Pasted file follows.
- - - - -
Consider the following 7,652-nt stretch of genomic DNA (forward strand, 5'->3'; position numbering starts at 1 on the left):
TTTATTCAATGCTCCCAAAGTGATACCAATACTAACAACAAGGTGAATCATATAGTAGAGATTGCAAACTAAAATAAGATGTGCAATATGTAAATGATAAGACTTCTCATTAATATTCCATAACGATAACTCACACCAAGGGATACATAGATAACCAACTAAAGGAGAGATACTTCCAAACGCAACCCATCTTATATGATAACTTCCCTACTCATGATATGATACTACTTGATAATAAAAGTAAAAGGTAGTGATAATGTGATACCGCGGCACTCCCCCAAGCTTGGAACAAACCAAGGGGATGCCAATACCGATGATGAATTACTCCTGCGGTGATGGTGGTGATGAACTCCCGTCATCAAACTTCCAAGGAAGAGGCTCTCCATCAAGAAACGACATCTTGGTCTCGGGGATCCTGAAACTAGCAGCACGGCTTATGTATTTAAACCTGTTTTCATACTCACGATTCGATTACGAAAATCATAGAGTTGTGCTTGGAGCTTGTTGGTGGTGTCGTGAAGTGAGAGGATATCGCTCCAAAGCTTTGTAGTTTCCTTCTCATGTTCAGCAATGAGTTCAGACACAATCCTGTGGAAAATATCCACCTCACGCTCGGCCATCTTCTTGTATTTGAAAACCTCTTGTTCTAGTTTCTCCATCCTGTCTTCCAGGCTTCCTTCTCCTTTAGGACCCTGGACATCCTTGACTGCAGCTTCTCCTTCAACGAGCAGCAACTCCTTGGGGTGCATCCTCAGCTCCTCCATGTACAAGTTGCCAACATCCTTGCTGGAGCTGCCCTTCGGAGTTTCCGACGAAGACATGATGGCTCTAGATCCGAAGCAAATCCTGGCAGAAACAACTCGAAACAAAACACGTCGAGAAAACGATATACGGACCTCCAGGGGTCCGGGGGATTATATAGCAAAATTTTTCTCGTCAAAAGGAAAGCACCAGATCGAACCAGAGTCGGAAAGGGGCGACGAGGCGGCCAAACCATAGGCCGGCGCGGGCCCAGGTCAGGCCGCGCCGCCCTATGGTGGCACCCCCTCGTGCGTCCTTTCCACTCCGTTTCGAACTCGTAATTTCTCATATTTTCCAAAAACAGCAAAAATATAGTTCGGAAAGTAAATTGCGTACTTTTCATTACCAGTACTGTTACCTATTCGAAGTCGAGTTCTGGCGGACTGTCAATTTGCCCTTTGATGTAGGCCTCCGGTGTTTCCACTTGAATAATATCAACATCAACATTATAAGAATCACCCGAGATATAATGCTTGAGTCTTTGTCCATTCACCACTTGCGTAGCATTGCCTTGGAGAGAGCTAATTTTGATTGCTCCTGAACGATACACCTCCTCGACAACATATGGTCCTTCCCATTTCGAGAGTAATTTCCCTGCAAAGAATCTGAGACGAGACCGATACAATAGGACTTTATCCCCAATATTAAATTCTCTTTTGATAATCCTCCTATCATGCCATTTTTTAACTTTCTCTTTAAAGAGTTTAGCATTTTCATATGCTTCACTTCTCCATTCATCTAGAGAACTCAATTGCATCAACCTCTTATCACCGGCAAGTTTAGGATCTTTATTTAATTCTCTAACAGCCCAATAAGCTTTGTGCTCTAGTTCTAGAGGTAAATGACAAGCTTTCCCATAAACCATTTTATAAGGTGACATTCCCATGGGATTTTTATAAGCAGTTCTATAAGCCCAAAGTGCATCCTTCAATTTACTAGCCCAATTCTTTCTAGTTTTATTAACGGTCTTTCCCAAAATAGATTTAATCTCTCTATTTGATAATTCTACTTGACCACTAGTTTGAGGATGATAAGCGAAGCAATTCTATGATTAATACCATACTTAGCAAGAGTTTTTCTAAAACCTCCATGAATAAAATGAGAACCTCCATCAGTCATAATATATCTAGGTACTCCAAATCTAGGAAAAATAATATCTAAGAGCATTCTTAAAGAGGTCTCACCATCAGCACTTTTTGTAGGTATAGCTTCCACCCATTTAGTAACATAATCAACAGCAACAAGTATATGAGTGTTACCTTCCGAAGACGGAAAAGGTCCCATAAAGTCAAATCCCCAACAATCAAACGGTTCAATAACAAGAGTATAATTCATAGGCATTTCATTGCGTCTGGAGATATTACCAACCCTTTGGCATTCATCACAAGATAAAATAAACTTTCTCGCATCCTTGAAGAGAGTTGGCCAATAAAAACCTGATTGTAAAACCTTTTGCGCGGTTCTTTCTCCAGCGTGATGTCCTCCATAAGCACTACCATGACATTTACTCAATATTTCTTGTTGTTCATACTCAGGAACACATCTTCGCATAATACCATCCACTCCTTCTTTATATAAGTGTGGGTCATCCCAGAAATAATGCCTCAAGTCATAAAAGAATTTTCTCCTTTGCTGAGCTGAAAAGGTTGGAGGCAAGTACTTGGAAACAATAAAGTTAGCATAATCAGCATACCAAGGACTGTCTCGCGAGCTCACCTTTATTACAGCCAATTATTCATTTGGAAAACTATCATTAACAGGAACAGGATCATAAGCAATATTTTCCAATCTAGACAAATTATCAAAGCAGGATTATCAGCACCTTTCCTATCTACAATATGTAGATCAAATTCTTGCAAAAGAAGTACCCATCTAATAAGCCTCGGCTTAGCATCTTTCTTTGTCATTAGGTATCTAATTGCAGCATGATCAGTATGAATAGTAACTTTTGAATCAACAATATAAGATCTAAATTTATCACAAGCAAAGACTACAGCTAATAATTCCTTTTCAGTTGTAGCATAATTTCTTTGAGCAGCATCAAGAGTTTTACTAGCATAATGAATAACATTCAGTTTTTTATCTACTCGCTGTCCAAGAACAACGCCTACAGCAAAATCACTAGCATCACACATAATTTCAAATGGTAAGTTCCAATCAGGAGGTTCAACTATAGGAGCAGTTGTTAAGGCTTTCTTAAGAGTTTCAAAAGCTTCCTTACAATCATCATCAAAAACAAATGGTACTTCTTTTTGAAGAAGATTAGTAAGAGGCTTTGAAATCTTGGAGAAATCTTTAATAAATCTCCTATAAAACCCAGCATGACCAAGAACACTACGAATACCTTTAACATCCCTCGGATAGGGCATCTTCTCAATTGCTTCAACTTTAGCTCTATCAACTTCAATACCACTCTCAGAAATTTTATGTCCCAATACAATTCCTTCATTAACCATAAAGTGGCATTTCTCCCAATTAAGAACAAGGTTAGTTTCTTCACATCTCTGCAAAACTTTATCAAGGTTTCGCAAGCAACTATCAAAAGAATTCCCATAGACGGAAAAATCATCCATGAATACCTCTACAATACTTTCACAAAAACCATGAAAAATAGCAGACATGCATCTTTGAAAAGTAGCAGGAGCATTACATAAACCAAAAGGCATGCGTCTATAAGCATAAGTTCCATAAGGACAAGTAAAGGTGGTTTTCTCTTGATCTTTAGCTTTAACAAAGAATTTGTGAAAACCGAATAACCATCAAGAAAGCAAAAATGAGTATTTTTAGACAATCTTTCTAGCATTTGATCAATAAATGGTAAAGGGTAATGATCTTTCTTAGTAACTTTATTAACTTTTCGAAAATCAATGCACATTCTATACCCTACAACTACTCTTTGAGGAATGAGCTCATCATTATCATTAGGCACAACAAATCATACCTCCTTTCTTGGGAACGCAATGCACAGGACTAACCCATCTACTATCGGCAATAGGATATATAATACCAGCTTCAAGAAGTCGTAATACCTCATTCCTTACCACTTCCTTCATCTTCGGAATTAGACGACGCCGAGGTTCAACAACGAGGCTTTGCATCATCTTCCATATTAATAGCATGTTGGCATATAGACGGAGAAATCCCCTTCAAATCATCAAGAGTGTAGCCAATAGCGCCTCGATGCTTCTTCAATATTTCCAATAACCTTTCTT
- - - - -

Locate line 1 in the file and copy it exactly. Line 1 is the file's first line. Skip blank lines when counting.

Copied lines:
Consider the following 7,652-nt stretch of genomic DNA (forward strand, 5'->3'; position numbering starts at 1 on the left):